Why Humor is a Secret Weapon in Business
HR used to be known as the complaint department. But in 2021, HR teams have a different reputation to uphold. They’re responsible for building a positive company culture and ensuring employees are happy and satisfied.
Behavioral scientist, author, and the General Atlantic Professor at Stanford GSB, Jennifer Aaker joined Namely’s CEO, Larry Dunivan, to explore how we can use humor to cultivate more joy in our daily lives and within the workplace.
“When people use humor at work, they’re seen as 27 percent higher in status, more competent and confident, and 15 percent more satisfied at work,” Aaker explained.
As the COVID-19 pandemic evolves and social and racial strife continue, it’s never been more important for HR leaders to keep employees engaged and lift their spirits by using humor in the workplace.
So how can we become more playful and take ourselves less seriously—especially during these challenging times?
In case you missed it, here are 3 of the top takeaways from the webinar:
1. Understand Your Humor Style
Aaker explained the four different types of humor from her research and how understanding these styles can work to our advantage at work and other areas of our lives.
First, there is the Stand Up—this person is classically funny and a natural entertainer, who isn’t afraid to ruffle feathers to get a few laughs. Next, there is the Magnet, who keeps things warm and inclusive, while radiating charisma and avoiding controversial humor. Then there are the Snipers—those who are more edgy, sarcastic, and nuanced with their humor, geared toward pointing out the truth about something. Finally, we have the Sweethearts, who uplift and remain honest and earnest with their jokes, never taking the risk to offend others.
You can learn to adapt your humor style to your current situation and help people relate to you better by sharing it. Figuring out your own humor style, as well the style of your employees, will help solve for the risks associated with it. It also creates a more inclusive environment where people feel valued for their unique traits. Humor styles can even be used as an easy and cost-effective tool in training for difficult conversations.
2. Be More Authentic and Fully Present
By using humor in their day-to-day, people can feel more authentic and present. To discuss the relationship between humor, authenticity, and presence, Aaker reflected on the stories her mother told her about working with hospice patients for 40 years. In their last days of life, many patients wished they had laughed more and cared less about what others thought of them. They wished they had appreciated the little things and created more meaningful memories with their family.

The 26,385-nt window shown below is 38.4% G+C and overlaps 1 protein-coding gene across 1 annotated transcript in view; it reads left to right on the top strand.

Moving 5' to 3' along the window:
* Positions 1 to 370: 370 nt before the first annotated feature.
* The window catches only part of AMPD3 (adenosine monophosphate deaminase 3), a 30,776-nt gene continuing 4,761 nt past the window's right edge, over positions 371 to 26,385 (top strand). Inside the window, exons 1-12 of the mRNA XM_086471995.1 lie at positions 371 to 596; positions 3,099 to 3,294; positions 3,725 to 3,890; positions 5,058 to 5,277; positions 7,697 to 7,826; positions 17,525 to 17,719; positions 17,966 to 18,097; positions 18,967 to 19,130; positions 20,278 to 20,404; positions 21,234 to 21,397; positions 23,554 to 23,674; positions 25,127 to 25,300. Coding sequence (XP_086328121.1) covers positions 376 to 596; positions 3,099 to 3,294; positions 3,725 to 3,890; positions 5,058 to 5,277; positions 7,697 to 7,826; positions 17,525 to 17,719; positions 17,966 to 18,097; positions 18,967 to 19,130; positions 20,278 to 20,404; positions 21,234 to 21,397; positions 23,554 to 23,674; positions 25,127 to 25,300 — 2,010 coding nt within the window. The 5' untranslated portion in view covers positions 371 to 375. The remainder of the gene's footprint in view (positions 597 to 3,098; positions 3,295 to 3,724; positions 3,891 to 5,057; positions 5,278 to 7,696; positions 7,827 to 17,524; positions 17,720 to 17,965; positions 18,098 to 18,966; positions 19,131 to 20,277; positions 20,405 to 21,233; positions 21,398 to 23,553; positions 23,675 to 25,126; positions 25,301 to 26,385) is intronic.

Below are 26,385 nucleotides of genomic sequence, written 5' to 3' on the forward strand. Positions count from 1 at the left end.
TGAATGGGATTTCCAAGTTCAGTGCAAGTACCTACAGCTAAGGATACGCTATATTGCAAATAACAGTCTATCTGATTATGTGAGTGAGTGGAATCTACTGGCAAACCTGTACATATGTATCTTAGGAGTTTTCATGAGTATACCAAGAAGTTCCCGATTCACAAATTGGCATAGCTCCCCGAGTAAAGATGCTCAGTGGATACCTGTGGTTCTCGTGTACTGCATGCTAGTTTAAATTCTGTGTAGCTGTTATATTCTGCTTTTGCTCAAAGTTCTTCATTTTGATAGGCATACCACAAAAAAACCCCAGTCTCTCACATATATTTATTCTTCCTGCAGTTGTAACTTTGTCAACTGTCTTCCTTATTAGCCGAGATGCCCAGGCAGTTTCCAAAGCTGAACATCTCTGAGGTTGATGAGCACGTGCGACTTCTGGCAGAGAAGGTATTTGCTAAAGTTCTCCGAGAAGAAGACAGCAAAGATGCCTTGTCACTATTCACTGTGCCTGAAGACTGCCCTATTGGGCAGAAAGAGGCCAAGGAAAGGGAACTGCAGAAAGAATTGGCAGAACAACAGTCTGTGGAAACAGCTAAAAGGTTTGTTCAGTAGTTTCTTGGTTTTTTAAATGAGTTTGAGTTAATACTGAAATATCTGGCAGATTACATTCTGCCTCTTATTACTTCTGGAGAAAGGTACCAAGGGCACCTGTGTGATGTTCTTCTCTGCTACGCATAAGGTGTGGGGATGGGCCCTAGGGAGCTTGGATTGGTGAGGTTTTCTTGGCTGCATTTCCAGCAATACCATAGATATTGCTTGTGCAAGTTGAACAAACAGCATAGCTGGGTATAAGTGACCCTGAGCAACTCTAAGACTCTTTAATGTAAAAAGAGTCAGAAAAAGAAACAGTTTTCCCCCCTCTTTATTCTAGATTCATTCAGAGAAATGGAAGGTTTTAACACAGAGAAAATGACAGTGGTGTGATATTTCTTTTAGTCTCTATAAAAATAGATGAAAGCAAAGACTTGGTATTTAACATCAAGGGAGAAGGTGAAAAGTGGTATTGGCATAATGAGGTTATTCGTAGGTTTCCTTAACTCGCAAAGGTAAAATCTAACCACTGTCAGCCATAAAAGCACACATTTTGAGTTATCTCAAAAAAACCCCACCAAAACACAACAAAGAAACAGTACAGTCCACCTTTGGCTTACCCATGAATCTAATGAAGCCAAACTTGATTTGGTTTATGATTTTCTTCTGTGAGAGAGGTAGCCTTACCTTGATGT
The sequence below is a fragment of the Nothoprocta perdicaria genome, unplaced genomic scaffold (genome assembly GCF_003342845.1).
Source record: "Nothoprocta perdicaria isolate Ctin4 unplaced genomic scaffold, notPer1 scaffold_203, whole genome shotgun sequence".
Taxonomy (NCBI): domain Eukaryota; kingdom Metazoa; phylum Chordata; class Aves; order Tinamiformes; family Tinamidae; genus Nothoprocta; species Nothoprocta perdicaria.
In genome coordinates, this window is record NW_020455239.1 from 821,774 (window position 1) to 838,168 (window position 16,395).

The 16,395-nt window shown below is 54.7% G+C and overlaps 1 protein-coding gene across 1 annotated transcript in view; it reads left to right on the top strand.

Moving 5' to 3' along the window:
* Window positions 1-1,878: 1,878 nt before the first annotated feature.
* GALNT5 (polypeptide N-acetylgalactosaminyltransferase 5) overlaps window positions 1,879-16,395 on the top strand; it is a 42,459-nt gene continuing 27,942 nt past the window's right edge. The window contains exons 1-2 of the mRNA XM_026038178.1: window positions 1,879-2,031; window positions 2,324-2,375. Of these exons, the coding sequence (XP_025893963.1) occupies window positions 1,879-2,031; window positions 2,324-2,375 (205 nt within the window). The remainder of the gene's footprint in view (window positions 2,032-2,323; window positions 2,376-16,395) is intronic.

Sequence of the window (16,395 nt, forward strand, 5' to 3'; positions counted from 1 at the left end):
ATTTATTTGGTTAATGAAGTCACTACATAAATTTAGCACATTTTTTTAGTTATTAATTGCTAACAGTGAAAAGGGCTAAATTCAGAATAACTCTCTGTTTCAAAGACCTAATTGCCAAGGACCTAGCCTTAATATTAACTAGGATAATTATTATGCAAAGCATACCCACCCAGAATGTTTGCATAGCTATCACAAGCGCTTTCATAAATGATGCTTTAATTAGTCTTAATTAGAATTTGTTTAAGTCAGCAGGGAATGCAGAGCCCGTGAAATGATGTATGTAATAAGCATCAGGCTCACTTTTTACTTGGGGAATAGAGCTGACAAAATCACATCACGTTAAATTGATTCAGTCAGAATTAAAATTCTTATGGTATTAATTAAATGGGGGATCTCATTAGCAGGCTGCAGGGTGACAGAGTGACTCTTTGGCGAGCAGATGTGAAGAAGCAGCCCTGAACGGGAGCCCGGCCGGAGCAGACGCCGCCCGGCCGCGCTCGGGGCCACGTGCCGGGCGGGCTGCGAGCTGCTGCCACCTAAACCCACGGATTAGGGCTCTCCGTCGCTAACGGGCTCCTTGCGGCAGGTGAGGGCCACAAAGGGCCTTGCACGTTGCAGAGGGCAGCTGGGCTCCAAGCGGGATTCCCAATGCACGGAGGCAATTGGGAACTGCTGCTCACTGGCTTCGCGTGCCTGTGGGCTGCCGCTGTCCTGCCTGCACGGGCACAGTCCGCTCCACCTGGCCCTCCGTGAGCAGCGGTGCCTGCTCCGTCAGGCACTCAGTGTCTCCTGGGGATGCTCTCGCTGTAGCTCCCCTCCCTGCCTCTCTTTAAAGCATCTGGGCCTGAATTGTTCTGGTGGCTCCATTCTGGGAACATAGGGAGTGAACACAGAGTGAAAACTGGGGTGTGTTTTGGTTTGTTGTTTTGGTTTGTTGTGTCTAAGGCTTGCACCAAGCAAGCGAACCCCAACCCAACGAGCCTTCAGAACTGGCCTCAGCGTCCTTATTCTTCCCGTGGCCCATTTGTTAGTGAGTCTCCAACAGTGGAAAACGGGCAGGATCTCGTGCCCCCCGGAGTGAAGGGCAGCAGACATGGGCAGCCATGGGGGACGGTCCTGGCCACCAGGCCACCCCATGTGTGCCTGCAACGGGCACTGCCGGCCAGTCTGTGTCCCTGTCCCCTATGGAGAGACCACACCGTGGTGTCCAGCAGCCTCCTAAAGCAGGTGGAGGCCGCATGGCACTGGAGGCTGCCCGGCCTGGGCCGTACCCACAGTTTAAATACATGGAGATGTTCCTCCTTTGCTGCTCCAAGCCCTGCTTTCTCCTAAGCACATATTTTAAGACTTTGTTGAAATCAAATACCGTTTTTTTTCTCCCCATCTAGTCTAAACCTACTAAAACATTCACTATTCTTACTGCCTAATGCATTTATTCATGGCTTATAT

From listening to these stories, Aaker recognized that humor requires people to be fully present and listen to one another—which forms a bond between them. To emphasize this, Aaker quoted Michael Lewis by saying, “When humor exists, love is not far behind.”
These bonds can also form between coworkers. Using humor in the workplace encourages people to be more present and share their most authentic selves. Laughing at work can create a sense of belonging and make coworkers feel more comfortable around each other, even if they have different senses of humor. Aaker reminded the audience to search for these hidden moments of truth and joy in both the workplace and their daily lives.
3. Have a Group of “Trusted Testers”
Although using humor in the workplace has many benefits, it can also be risky. A joke you think is funny may be offensive or inappropriate to someone else. To prevent this and keep yourself in check, you should have a group of “trusted testers”—especially if you’re a CEO or HR leader.
“Trusted testers” are people in your organization who you can trust to tell you if a joke isn’t work-appropriate or is simply not funny. In order to give you different perspectives on your jokes, this must be a diverse group of coworkers with various backgrounds and humor styles.
Before taking a stab at a joke you’re unsure about, run it by your “trusted testers”. If you deliver a joke and are unsure how it landed, follow up with your “trusted testers” to find out what they think. If you do find that you’ve overstep or offended someone, you should address it immediately. Depending on the scenario, you may be able to diffuse the situation by calling out the awkwardness in the room by saying, “That joke didn’t land, I’ll have to work on it”. If the joke was hurtful or inappropriate, you should apologize. Aaker explained that leaders who are able to be aware of their mistakes and apologize for them actually gain more trust in the long run.
Want to listen to Aaker and Dunivan’s full discussion? Click here to watch the recorded webinar.
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